The role of vulnerability and stress in behavior problem development
Several vulnerabilities and stressful environment contribute to the development of behavioral problems particularly during childhood and adolescence. Although it is difficult to achieve a complete understanding of behavioral problems, based on vulnerabilities and stress factors, some authors have suggested that it would be possible to explain differences in antisocial behavior based on individual differences in antisocial propensity. Stressful environment can strongly influence conduct problems, however to understand how it translates into behavioral problems, one needs to consider the role of vulnerabilities and individual differences in vulnerabilities.
Multiple factors account for antisocial propensity which influences behavior problems developing between early childhood and late adolescence. But the level of influence of these factors varies with age corresponding to the onset of behavioral problems. For children with early onset of behavioral problems, the vulnerabilities for antisocial propensity play an important role in escalating the behavioral problems with time (Hankin et al., 2005). However when the age of onset for behavior problem is comparatively higher; the vulnerabilities for antisocial propensity plays a lesser role in increasing behavioral problems. Here environmental and social factors play an important role in the development of behavioral problems.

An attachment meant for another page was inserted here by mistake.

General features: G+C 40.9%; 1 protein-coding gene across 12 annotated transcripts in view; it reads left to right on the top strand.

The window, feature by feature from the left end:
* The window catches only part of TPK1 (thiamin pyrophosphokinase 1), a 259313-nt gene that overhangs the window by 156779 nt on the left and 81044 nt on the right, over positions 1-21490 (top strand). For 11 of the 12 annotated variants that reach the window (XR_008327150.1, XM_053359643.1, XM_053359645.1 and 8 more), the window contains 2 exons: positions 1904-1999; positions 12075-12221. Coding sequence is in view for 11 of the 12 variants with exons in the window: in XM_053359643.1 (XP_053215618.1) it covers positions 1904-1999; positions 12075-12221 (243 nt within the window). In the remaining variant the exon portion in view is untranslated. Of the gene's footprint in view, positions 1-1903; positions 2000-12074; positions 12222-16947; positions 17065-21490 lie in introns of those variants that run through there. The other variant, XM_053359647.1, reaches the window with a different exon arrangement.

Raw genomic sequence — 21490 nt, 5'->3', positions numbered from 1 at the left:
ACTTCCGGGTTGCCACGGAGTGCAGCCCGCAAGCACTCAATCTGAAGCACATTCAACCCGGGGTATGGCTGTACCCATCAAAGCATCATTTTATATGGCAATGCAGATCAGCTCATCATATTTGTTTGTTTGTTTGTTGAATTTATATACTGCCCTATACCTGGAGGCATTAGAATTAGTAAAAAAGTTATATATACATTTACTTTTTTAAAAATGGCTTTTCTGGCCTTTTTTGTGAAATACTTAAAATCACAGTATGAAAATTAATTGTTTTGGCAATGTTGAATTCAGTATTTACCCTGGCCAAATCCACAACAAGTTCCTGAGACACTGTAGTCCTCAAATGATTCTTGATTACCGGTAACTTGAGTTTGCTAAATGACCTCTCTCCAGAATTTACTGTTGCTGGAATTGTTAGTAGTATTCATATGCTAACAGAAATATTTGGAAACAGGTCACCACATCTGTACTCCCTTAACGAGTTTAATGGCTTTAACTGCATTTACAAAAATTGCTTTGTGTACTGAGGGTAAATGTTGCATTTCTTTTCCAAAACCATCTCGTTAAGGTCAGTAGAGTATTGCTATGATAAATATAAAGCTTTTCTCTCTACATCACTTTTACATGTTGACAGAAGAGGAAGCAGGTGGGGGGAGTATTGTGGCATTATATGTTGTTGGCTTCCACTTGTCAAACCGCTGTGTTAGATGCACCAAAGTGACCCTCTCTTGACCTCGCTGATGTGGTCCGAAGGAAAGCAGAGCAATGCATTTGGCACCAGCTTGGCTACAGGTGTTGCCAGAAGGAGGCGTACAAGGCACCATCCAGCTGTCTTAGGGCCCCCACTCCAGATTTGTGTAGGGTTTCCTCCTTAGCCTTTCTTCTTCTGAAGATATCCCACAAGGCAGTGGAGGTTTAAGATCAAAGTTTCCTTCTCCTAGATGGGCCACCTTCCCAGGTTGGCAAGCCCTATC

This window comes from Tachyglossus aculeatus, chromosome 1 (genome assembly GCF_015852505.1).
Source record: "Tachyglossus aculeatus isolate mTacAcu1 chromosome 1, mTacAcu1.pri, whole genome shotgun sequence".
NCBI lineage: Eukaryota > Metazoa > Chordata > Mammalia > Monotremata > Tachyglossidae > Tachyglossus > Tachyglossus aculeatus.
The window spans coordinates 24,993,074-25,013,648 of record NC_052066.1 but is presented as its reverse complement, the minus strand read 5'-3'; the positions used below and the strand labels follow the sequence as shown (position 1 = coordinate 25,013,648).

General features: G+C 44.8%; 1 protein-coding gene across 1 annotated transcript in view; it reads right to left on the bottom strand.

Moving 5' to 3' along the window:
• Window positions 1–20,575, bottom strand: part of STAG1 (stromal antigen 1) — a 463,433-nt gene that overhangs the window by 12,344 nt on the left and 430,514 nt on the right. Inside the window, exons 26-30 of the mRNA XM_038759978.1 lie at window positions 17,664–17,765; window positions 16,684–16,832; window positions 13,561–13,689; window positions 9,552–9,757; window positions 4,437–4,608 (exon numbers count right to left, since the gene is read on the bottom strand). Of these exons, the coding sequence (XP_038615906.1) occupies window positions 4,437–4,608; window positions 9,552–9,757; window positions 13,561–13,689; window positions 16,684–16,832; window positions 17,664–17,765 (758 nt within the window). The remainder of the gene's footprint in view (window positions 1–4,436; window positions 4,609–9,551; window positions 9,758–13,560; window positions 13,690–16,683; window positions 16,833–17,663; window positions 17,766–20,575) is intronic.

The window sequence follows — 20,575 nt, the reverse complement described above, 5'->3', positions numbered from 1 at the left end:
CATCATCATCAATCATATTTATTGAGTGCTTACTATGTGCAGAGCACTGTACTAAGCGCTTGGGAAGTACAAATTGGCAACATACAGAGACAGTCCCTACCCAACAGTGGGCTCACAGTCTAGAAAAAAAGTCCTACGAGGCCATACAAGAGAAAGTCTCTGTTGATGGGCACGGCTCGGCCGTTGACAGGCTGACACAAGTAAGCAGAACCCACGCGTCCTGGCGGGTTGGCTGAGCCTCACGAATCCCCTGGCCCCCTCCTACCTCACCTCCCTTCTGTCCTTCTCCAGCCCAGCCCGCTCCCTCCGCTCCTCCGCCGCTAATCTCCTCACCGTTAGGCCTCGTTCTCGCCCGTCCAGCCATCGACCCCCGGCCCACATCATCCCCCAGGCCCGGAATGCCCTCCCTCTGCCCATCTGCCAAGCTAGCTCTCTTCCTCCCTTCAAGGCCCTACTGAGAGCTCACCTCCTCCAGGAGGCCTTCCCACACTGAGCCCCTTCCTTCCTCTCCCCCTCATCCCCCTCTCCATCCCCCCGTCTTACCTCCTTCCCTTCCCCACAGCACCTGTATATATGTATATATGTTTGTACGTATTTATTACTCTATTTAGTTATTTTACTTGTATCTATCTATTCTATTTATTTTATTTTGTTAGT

Genetic vulnerability in behavior problem development
Antisocial behavior in children and adolescents is considerably influenced by genetic factors, which has been proved by twin and adoption studies. The onset of conduct problems and its prevalence over time are, both influenced by genetic factors. It should be mentioned here that oppositional and aggressive behavioral problems are more influenced by genetic factors while covert behavioral problems and delinquency are less influenced by heredity. However the influence of genetics on behavioral problems can be mitigated by introducing a favorable social learning environment. Also behavioral problems among adopted children of antisocial parents are less when these children are raised by well-adjusted adoptive parents.
Temperament/ Personality vulnerability in behavior problem development
Temperament is a characteristic that is considerably inherited where individual differences are reflected in socioeconomic responses, evident in early childhood. Three aspects of temperament have been recognized as vulnerabilities for behavior disorder according to Lahey (Lahey, 2003):